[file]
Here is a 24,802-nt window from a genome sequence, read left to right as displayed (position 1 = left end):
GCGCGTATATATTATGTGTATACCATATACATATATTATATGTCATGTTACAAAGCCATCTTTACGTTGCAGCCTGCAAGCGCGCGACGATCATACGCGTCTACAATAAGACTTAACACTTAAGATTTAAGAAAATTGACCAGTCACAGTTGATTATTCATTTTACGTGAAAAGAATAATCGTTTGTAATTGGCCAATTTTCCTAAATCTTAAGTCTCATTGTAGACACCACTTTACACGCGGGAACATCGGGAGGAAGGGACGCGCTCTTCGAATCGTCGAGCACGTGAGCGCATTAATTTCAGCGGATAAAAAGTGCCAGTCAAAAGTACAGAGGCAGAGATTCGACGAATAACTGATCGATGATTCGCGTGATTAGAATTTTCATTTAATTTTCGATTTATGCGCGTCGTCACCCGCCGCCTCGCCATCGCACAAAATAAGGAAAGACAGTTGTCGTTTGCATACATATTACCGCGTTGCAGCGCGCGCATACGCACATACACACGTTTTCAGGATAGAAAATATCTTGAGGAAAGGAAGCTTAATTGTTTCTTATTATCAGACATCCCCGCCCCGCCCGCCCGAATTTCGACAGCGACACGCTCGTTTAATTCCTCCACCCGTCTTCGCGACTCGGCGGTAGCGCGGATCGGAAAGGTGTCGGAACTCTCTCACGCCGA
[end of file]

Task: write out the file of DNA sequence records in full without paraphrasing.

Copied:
Here is a 24,802-nt window from a genome sequence, read left to right as displayed (position 1 = left end):
GCGCGTATATATTATGTGTATACCATATACATATATTATATGTCATGTTACAAAGCCATCTTTACGTTGCAGCCTGCAAGCGCGCGACGATCATACGCGTCTACAATAAGACTTAACACTTAAGATTTAAGAAAATTGACCAGTCACAGTTGATTATTCATTTTACGTGAAAAGAATAATCGTTTGTAATTGGCCAATTTTCCTAAATCTTAAGTCTCATTGTAGACACCACTTTACACGCGGGAACATCGGGAGGAAGGGACGCGCTCTTCGAATCGTCGAGCACGTGAGCGCATTAATTTCAGCGGATAAAAAGTGCCAGTCAAAAGTACAGAGGCAGAGATTCGACGAATAACTGATCGATGATTCGCGTGATTAGAATTTTCATTTAATTTTCGATTTATGCGCGTCGTCACCCGCCGCCTCGCCATCGCACAAAATAAGGAAAGACAGTTGTCGTTTGCATACATATTACCGCGTTGCAGCGCGCGCATACGCACATACACACGTTTTCAGGATAGAAAATATCTTGAGGAAAGGAAGCTTAATTGTTTCTTATTATCAGACATCCCCGCCCCGCCCGCCCGAATTTCGACAGCGACACGCTCGTTTAATTCCTCCACCCGTCTTCGCGACTCGGCGGTAGCGCGGATCGGAAAGGTGTCGGAACTCTCTCACGCCGA